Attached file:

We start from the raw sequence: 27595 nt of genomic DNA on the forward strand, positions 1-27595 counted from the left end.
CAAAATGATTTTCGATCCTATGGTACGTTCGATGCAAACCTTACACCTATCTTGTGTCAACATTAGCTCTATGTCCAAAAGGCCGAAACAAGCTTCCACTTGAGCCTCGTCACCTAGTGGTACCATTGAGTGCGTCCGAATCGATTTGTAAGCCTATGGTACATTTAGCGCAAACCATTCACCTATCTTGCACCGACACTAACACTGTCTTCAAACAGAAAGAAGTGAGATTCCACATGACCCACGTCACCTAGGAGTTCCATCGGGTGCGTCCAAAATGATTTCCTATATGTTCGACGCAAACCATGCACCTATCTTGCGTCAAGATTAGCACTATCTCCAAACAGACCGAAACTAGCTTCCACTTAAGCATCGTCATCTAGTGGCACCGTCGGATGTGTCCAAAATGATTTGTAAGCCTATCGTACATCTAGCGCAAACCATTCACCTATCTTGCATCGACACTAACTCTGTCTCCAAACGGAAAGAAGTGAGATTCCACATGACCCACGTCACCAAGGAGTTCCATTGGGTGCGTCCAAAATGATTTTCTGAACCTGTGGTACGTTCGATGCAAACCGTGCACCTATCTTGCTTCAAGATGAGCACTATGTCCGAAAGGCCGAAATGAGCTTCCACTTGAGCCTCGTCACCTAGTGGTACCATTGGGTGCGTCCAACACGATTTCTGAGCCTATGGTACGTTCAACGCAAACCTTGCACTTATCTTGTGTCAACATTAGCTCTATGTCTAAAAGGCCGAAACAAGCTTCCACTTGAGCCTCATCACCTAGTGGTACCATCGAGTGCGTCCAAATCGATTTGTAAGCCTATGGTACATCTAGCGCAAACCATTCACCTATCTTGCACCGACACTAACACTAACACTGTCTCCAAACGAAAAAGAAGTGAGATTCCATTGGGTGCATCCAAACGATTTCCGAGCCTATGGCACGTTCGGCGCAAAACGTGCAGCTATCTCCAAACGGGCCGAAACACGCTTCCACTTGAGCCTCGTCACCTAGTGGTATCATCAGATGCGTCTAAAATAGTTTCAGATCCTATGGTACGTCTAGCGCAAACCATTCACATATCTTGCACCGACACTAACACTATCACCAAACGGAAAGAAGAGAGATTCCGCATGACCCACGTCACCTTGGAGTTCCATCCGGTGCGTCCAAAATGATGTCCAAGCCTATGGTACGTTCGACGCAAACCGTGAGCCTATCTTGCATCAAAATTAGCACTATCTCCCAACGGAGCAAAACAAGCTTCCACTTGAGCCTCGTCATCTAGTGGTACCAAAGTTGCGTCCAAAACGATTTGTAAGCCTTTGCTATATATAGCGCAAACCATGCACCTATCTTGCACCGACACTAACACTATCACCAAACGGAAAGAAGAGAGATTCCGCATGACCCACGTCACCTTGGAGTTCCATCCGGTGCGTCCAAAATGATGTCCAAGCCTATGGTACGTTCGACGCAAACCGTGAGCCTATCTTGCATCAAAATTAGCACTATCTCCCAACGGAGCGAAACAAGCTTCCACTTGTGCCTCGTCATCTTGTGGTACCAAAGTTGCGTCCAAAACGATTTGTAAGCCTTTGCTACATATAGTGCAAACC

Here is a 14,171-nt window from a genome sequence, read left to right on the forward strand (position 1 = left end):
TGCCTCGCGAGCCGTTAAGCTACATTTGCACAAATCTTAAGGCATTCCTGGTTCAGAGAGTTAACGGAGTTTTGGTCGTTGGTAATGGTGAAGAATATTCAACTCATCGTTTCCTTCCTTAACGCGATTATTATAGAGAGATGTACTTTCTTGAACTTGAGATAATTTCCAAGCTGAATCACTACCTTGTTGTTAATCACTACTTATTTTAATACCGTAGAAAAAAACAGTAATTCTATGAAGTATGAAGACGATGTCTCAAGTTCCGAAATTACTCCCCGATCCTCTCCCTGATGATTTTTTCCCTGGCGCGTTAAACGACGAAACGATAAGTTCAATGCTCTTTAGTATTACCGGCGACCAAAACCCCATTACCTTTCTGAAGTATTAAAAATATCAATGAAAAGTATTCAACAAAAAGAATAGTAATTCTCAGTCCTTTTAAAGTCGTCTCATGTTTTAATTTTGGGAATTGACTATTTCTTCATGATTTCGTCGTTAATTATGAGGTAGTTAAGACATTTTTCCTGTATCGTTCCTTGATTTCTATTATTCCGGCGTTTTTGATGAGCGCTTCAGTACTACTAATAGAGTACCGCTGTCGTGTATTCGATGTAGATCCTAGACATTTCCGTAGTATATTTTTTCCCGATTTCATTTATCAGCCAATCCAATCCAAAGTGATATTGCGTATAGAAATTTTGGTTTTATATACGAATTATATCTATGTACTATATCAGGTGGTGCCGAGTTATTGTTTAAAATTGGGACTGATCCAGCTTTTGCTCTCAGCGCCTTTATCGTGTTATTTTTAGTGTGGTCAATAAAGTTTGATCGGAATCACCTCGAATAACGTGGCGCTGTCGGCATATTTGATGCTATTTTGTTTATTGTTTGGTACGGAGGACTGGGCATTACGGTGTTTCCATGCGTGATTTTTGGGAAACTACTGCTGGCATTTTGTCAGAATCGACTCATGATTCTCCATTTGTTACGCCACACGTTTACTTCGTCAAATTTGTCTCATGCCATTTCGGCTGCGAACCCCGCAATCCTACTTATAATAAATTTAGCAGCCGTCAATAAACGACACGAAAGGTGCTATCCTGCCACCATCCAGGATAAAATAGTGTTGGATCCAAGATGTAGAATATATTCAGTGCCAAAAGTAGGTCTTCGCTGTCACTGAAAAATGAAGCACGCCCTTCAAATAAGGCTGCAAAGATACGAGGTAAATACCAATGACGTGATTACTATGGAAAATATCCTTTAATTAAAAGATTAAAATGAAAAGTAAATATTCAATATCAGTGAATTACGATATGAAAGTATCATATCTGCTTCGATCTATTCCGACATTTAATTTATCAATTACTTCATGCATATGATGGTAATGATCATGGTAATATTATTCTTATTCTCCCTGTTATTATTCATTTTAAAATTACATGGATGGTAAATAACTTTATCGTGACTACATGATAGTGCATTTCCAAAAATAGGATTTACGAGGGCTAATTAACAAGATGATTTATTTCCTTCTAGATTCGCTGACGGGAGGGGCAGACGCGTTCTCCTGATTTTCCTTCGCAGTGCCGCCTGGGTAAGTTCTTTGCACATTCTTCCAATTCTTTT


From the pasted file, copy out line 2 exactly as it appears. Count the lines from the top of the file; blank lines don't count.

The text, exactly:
CAAAATGATTTTCGATCCTATGGTACGTTCGATGCAAACCTTACACCTATCTTGTGTCAACATTAGCTCTATGTCCAAAAGGCCGAAACAAGCTTCCACTTGAGCCTCGTCACCTAGTGGTACCATTGAGTGCGTCCGAATCGATTTGTAAGCCTATGGTACATTTAGCGCAAACCATTCACCTATCTTGCACCGACACTAACACTGTCTTCAAACAGAAAGAAGTGAGATTCCACATGACCCACGTCACCTAGGAGTTCCATCGGGTGCGTCCAAAATGATTTCCTATATGTTCGACGCAAACCATGCACCTATCTTGCGTCAAGATTAGCACTATCTCCAAACAGACCGAAACTAGCTTCCACTTAAGCATCGTCATCTAGTGGCACCGTCGGATGTGTCCAAAATGATTTGTAAGCCTATCGTACATCTAGCGCAAACCATTCACCTATCTTGCATCGACACTAACTCTGTCTCCAAACGGAAAGAAGTGAGATTCCACATGACCCACGTCACCAAGGAGTTCCATTGGGTGCGTCCAAAATGATTTTCTGAACCTGTGGTACGTTCGATGCAAACCGTGCACCTATCTTGCTTCAAGATGAGCACTATGTCCGAAAGGCCGAAATGAGCTTCCACTTGAGCCTCGTCACCTAGTGGTACCATTGGGTGCGTCCAACACGATTTCTGAGCCTATGGTACGTTCAACGCAAACCTTGCACTTATCTTGTGTCAACATTAGCTCTATGTCTAAAAGGCCGAAACAAGCTTCCACTTGAGCCTCATCACCTAGTGGTACCATCGAGTGCGTCCAAATCGATTTGTAAGCCTATGGTACATCTAGCGCAAACCATTCACCTATCTTGCACCGACACTAACACTAACACTGTCTCCAAACGAAAAAGAAGTGAGATTCCATTGGGTGCATCCAAACGATTTCCGAGCCTATGGCACGTTCGGCGCAAAACGTGCAGCTATCTCCAAACGGGCCGAAACACGCTTCCACTTGAGCCTCGTCACCTAGTGGTATCATCAGATGCGTCTAAAATAGTTTCAGATCCTATGGTACGTCTAGCGCAAACCATTCACATATCTTGCACCGACACTAACACTATCACCAAACGGAAAGAAGAGAGATTCCGCATGACCCACGTCACCTTGGAGTTCCATCCGGTGCGTCCAAAATGATGTCCAAGCCTATGGTACGTTCGACGCAAACCGTGAGCCTATCTTGCATCAAAATTAGCACTATCTCCCAACGGAGCAAAACAAGCTTCCACTTGAGCCTCGTCATCTAGTGGTACCAAAGTTGCGTCCAAAACGATTTGTAAGCCTTTGCTATATATAGCGCAAACCATGCACCTATCTTGCACCGACACTAACACTATCACCAAACGGAAAGAAGAGAGATTCCGCATGACCCACGTCACCTTGGAGTTCCATCCGGTGCGTCCAAAATGATGTCCAAGCCTATGGTACGTTCGACGCAAACCGTGAGCCTATCTTGCATCAAAATTAGCACTATCTCCCAACGGAGCGAAACAAGCTTCCACTTGTGCCTCGTCATCTTGTGGTACCAAAGTTGCGTCCAAAACGATTTGTAAGCCTTTGCTACATATAGTGCAAACC